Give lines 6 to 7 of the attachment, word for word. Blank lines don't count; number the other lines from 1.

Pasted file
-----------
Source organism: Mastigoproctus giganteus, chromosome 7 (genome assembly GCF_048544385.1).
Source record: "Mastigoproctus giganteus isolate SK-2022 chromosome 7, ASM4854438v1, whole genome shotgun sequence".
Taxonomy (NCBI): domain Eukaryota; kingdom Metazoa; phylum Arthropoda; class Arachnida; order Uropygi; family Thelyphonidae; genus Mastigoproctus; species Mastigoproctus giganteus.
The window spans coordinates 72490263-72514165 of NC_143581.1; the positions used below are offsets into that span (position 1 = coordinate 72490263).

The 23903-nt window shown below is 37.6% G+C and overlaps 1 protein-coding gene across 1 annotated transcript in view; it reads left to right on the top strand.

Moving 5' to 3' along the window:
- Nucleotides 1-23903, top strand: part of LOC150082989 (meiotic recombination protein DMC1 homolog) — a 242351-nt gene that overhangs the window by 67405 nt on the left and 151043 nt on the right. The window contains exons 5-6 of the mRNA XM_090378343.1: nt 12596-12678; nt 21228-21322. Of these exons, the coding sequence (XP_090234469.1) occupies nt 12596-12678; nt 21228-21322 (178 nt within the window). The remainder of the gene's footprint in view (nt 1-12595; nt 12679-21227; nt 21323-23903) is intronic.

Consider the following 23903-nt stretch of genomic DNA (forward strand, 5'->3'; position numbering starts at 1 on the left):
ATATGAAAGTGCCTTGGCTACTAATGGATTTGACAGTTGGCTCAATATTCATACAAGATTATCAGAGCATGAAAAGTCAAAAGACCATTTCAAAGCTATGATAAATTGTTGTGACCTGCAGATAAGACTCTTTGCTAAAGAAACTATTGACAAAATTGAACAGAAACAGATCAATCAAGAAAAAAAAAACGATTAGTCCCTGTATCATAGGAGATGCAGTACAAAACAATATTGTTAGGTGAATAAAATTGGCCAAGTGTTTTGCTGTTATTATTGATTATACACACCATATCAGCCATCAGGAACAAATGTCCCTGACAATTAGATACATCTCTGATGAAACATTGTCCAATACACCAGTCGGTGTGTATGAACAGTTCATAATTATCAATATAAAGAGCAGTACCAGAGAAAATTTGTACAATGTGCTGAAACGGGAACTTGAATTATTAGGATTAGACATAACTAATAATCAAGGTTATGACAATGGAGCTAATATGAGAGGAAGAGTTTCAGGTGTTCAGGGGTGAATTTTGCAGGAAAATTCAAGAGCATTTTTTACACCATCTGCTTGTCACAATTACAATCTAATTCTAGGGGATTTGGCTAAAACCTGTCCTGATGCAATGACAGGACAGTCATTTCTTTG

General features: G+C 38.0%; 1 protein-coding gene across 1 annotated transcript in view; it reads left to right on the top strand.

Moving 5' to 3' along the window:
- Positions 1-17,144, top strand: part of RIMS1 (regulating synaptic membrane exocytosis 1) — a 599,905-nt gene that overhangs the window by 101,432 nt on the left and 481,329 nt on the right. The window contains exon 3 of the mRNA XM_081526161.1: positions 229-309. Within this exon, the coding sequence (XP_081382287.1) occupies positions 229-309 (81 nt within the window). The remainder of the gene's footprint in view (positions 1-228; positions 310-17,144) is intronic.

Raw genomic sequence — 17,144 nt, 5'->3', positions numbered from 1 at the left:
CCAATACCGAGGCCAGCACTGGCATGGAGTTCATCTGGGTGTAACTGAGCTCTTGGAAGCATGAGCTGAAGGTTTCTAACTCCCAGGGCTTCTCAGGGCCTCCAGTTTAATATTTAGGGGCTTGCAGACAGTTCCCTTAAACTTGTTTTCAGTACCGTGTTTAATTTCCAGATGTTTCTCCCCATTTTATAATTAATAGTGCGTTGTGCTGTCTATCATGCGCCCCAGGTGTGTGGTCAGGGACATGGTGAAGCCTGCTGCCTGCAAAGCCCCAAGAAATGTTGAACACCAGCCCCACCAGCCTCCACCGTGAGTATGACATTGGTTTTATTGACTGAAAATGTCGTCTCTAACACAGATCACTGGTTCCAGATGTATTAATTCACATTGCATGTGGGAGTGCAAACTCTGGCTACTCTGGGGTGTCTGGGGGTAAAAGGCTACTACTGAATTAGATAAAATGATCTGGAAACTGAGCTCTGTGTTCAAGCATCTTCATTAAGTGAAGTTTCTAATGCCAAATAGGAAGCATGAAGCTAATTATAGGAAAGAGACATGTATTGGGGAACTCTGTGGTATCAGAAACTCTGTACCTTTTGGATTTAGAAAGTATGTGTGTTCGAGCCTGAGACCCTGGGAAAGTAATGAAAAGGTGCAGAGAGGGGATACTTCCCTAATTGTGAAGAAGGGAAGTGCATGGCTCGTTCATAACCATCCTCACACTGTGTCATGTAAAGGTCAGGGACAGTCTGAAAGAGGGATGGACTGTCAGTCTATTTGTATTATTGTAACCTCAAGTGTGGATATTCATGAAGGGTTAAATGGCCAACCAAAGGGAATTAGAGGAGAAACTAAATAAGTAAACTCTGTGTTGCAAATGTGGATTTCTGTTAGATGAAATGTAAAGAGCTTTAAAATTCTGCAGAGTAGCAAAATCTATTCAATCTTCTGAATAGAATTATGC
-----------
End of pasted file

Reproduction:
Moving 5' to 3' along the window:
- Nucleotides 1-23903, top strand: part of LOC150082989 (meiotic recombination protein DMC1 homolog) — a 242351-nt gene that overhangs the window by 67405 nt on the left and 151043 nt on the right. The window contains exons 5-6 of the mRNA XM_090378343.1: nt 12596-12678; nt 21228-21322. Of these exons, the coding sequence (XP_090234469.1) occupies nt 12596-12678; nt 21228-21322 (178 nt within the window). The remainder of the gene's footprint in view (nt 1-12595; nt 12679-21227; nt 21323-23903) is intronic.